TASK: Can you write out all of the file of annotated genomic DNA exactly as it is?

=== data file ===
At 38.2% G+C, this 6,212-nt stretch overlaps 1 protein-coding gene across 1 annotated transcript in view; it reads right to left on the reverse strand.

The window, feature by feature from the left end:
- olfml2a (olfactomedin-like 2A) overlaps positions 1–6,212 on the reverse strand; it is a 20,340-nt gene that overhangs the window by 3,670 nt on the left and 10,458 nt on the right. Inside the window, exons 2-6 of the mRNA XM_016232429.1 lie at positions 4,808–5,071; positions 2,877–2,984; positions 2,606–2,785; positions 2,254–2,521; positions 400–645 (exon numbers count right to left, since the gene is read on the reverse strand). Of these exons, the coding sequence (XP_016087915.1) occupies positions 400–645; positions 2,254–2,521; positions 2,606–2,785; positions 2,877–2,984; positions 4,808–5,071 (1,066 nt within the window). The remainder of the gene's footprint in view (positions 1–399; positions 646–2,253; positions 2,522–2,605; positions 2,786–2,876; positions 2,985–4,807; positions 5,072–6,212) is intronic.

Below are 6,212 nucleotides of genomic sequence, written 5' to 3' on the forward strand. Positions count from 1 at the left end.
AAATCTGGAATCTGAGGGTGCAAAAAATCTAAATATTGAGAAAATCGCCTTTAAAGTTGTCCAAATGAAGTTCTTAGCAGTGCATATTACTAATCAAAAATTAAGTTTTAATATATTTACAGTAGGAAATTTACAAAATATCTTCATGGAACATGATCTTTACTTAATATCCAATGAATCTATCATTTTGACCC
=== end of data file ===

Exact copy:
At 38.2% G+C, this 6,212-nt stretch overlaps 1 protein-coding gene across 1 annotated transcript in view; it reads right to left on the reverse strand.

The window, feature by feature from the left end:
- olfml2a (olfactomedin-like 2A) overlaps positions 1–6,212 on the reverse strand; it is a 20,340-nt gene that overhangs the window by 3,670 nt on the left and 10,458 nt on the right. Inside the window, exons 2-6 of the mRNA XM_016232429.1 lie at positions 4,808–5,071; positions 2,877–2,984; positions 2,606–2,785; positions 2,254–2,521; positions 400–645 (exon numbers count right to left, since the gene is read on the reverse strand). Of these exons, the coding sequence (XP_016087915.1) occupies positions 400–645; positions 2,254–2,521; positions 2,606–2,785; positions 2,877–2,984; positions 4,808–5,071 (1,066 nt within the window). The remainder of the gene's footprint in view (positions 1–399; positions 646–2,253; positions 2,522–2,605; positions 2,786–2,876; positions 2,985–4,807; positions 5,072–6,212) is intronic.

Below are 6,212 nucleotides of genomic sequence, written 5' to 3' on the forward strand. Positions count from 1 at the left end.
AAATCTGGAATCTGAGGGTGCAAAAAATCTAAATATTGAGAAAATCGCCTTTAAAGTTGTCCAAATGAAGTTCTTAGCAGTGCATATTACTAATCAAAAATTAAGTTTTAATATATTTACAGTAGGAAATTTACAAAATATCTTCATGGAACATGATCTTTACTTAATATCCAATGAATCTATCATTTTGACCC